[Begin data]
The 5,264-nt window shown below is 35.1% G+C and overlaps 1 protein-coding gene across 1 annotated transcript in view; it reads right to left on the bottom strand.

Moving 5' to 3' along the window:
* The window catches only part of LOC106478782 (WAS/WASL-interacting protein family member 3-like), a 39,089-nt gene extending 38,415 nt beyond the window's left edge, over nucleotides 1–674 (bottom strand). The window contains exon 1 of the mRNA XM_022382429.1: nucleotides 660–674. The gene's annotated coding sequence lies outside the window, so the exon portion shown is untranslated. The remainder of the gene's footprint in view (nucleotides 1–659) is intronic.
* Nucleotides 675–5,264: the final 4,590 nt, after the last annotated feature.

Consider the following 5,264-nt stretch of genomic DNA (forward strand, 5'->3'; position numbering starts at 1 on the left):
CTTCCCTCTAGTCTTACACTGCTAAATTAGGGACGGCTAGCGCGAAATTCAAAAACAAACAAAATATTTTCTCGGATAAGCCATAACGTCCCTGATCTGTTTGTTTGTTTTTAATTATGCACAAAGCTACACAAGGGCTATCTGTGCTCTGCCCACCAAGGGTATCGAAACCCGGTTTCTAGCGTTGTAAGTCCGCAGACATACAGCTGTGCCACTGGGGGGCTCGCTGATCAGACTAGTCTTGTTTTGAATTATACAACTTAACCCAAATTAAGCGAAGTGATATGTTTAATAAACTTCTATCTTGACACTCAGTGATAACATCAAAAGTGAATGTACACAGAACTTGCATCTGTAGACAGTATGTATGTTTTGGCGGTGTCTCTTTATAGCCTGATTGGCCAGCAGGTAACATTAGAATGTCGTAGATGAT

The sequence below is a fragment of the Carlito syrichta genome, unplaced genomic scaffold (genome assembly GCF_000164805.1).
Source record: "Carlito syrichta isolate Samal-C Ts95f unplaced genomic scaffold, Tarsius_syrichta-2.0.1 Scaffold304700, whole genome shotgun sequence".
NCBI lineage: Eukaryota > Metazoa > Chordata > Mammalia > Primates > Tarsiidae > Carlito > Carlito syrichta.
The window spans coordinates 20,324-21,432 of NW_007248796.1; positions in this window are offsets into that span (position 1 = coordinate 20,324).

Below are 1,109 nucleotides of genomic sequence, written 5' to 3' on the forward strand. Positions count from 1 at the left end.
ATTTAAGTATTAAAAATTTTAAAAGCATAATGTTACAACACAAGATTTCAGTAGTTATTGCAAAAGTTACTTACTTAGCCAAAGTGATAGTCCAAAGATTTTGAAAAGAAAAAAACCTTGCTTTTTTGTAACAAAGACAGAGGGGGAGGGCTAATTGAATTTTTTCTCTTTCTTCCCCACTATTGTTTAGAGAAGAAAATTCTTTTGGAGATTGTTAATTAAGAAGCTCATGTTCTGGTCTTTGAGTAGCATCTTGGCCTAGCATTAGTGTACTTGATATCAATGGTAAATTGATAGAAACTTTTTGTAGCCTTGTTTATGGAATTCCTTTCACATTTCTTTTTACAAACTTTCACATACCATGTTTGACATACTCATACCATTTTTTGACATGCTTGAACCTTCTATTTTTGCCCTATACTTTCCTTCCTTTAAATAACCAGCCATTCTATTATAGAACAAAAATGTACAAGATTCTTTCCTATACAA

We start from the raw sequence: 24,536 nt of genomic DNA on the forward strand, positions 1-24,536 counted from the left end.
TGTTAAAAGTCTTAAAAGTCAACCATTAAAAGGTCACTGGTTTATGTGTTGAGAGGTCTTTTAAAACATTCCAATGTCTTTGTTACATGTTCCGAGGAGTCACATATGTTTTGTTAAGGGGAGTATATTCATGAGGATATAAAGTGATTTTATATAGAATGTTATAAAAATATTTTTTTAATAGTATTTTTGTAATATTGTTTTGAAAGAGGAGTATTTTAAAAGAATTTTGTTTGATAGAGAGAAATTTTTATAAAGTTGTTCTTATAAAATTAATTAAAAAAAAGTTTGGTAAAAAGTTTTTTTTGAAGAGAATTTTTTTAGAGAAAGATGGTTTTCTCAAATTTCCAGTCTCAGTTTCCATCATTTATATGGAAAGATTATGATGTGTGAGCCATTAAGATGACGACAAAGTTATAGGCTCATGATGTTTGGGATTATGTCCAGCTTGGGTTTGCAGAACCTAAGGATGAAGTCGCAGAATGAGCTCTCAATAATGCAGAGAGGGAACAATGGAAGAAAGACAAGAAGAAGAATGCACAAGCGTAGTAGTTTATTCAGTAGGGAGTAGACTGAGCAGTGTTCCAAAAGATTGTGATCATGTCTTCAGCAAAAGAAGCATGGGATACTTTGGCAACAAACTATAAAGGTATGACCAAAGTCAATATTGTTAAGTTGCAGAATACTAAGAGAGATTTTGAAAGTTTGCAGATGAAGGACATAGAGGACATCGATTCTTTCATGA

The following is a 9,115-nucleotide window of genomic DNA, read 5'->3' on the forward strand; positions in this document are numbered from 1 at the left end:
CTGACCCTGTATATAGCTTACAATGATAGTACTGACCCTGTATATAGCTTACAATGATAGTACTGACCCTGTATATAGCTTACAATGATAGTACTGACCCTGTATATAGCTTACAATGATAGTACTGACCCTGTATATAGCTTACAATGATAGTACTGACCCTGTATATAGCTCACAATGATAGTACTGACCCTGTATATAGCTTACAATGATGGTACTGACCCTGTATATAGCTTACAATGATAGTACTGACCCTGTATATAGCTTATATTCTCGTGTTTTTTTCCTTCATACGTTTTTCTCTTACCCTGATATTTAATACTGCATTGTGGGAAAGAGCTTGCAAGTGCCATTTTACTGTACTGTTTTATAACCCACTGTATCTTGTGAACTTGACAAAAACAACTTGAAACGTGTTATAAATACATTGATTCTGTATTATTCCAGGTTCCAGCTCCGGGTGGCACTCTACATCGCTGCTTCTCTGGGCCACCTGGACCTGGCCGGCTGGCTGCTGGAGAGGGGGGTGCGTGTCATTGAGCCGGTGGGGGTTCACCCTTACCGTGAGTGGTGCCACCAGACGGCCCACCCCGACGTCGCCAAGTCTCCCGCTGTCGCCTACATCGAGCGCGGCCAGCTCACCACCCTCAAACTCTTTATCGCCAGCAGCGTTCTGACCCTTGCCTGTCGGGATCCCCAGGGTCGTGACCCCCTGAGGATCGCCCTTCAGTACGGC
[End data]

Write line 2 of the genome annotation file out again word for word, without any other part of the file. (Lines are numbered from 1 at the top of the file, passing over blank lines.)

Moving 5' to 3' along the window: